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Occupy Chicago Challenges Rahm Emanuel's NATO/G8 Protester Ordinances

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OCCUPY CHICAGO NATO G8
Occupy Chicago protesters approach the LaSalle Street bridge in downtown Chicago during a November rally. | AP

An activist coalition affiliated with Occupy Chicago on Monday launched a campaign against the harsh fines and restrictions Mayor Rahm Emanuel has announced for the upcoming G8 and NATO summits in the city in May.

Occupy the South Side and Occupy Rogers Park issued a notice to all fifty members of Chicago's City Council warning that any alderman's support of what they've coined Emanuel's "Sit Down and Shut Up" ordinance "will be met with strong and principled resistance in their respective communities."

The coalition said in a statement that "questions abound" regarding the ordinance, both when it comes to its scope and the veracity with which the mayor has called for its swift approval. They say that both the ordinance and the mayor's tactics with which he hopes to pass it "stand in stark contrast to Chicago's democratic values" and are urging council members to pledge to "stand against the Mayor's attempt to bully them into suppressing non-violent free speech in their communities."

The campaign arrives almost one week after activists applying for demonstration permits allowing them to legally demonstrate against the upcoming summits called the requirements outlined in Emanuel's ordinances "ridiculously burdensome" for protesters.

In December, Emanuel announced that the fine for resisting a police officer would be doubled from its current range of $25 to $500 to $200 to $1,000. The mayor's ordinance also restricted the hours of public parks, playgrounds and beaches in accordance with the Chicago Park District's hours of operation. A second ordinance applying to the protests also, among other changes, requires organizers to provide a parade marshal of their own for every 100 demonstration participants.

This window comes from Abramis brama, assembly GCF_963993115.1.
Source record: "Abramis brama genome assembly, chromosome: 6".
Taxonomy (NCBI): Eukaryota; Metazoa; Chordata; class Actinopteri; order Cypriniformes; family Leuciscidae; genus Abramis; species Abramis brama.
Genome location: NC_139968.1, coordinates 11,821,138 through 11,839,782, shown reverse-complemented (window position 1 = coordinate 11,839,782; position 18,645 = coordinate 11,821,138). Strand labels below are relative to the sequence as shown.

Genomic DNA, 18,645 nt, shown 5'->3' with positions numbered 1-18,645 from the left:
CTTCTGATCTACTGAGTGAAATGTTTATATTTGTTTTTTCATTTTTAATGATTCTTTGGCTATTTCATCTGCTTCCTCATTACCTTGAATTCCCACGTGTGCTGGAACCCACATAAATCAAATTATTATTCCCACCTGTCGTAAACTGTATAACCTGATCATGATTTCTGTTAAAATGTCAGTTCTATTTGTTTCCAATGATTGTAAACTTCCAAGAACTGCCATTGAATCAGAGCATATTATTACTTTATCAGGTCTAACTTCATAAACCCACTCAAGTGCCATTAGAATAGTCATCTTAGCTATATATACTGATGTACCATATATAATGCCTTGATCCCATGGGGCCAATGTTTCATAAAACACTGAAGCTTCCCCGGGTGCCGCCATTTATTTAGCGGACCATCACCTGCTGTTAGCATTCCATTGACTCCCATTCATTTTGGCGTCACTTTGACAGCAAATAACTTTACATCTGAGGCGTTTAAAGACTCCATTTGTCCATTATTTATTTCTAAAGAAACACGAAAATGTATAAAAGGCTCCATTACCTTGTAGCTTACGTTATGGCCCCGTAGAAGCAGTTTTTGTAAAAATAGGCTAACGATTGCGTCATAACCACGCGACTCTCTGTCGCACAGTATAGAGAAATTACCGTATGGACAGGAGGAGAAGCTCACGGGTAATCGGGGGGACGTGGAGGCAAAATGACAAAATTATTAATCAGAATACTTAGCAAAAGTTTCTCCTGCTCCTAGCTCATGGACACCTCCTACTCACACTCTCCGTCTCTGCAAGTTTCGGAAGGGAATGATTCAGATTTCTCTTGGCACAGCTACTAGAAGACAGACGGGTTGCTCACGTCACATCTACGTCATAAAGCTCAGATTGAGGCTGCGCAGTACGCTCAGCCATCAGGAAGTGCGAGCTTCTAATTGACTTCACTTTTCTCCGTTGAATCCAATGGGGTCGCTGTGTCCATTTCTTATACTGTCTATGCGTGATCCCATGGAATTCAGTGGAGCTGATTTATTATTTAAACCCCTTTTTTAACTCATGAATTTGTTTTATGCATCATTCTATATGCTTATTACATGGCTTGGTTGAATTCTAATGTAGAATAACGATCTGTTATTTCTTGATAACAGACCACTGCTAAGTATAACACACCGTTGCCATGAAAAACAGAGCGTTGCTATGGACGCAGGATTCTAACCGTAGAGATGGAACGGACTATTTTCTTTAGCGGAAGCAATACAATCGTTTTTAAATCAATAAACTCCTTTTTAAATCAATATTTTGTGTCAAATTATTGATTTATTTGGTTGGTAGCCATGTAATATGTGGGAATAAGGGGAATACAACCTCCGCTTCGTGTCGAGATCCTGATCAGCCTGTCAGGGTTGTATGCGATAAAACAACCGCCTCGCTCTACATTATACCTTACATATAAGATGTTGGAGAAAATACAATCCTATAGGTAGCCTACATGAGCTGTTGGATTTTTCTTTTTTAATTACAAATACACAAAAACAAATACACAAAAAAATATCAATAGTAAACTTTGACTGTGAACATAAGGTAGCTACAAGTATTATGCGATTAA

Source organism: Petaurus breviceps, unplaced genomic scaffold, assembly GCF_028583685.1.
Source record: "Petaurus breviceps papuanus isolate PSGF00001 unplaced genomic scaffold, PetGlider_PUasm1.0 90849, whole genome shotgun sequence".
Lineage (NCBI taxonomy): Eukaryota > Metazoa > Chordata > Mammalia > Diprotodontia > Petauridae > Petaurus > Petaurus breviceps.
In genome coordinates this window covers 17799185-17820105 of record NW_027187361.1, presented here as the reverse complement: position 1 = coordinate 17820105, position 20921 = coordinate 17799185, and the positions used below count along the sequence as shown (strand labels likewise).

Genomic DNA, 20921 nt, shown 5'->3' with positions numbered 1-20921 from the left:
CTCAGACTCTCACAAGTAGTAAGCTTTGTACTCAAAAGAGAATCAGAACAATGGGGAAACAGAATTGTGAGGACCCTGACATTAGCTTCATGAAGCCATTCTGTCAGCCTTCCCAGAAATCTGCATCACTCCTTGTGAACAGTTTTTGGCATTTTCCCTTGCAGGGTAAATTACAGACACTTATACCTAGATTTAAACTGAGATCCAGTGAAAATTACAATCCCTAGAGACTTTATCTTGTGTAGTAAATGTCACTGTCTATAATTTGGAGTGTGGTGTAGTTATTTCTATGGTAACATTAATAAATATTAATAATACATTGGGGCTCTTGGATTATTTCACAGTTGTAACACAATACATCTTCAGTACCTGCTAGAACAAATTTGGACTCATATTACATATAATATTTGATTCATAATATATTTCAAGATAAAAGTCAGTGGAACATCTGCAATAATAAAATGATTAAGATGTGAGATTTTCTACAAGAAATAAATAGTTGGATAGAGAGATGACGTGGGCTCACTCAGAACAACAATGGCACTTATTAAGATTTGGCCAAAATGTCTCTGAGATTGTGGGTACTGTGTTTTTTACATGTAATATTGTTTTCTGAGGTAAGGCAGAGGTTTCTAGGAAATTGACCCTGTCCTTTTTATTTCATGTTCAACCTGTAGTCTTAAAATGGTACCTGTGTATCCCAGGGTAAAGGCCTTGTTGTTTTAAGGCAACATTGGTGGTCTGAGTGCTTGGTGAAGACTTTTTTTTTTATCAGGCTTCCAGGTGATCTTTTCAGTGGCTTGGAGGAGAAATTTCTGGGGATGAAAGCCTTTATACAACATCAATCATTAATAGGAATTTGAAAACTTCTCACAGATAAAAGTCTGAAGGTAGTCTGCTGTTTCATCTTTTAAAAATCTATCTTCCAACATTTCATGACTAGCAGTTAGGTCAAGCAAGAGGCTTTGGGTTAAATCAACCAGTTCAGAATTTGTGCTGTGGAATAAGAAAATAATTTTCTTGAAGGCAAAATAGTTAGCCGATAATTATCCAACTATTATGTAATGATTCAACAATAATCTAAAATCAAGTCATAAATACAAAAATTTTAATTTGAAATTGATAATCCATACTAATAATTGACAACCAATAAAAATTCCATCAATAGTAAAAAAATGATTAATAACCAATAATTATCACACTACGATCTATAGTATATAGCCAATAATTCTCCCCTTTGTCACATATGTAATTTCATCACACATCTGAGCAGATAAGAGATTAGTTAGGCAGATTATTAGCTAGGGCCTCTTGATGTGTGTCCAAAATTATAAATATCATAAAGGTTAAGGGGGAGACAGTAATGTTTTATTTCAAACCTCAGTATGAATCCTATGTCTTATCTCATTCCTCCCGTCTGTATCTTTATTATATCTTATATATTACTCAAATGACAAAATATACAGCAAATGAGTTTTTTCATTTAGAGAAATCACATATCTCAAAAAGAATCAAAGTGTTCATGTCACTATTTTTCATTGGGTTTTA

Emanuel came under criticism as activists pointed out that new requirements initially said to only temporarily apply to the May summits would be the new law of the land in Chicago. The mayor, in response, claimed that he had misspoke and admitted that the new fines and requirements would, indeed, be permanent.

Meanwhile, the Chicago Police Department is continuing to gear up for the expected protests. As the Chicago Tribune reported late last week, CPD plans to switch officers to 12-hour shifts during the conferences. The U.S. Department of Homeland Security has already given the city some $55 million to prepare for the summits, some of which the mayor hopes will be used toward those officers' overtime pay.

Michael Shields, president of the Fraternal Order of Police, remained skeptical whether, even with the DHS support, Chicago police will be able to handle the sort of protests he anticipates.

"[T]hese aren't 14-year-old kids running wild downtown stealing iPhones," Shields told the Tribune. "These are people who travel around the world as professional anarchists and rioters."

Activists preparing for a May 19 rally at Daley Plaza followed by a march to the McCormick Place, where the summits are being held, have argued that the mayor's new rules could actually encourage the sort of 1968 Democratic National Convention-esque confrontation the mayor's office would probably like to avoid, NBC Chicago reported.

"The more pugnacious the city gets, the more provocative it becomes," long-time Chicago activist Don Rose told NBC last week.

The City Council is expected to consider the new regulations during their next meeting on Jan. 18. Activists preparing to demonstrate against the summits have threatened to sue the city if the rules are approved.

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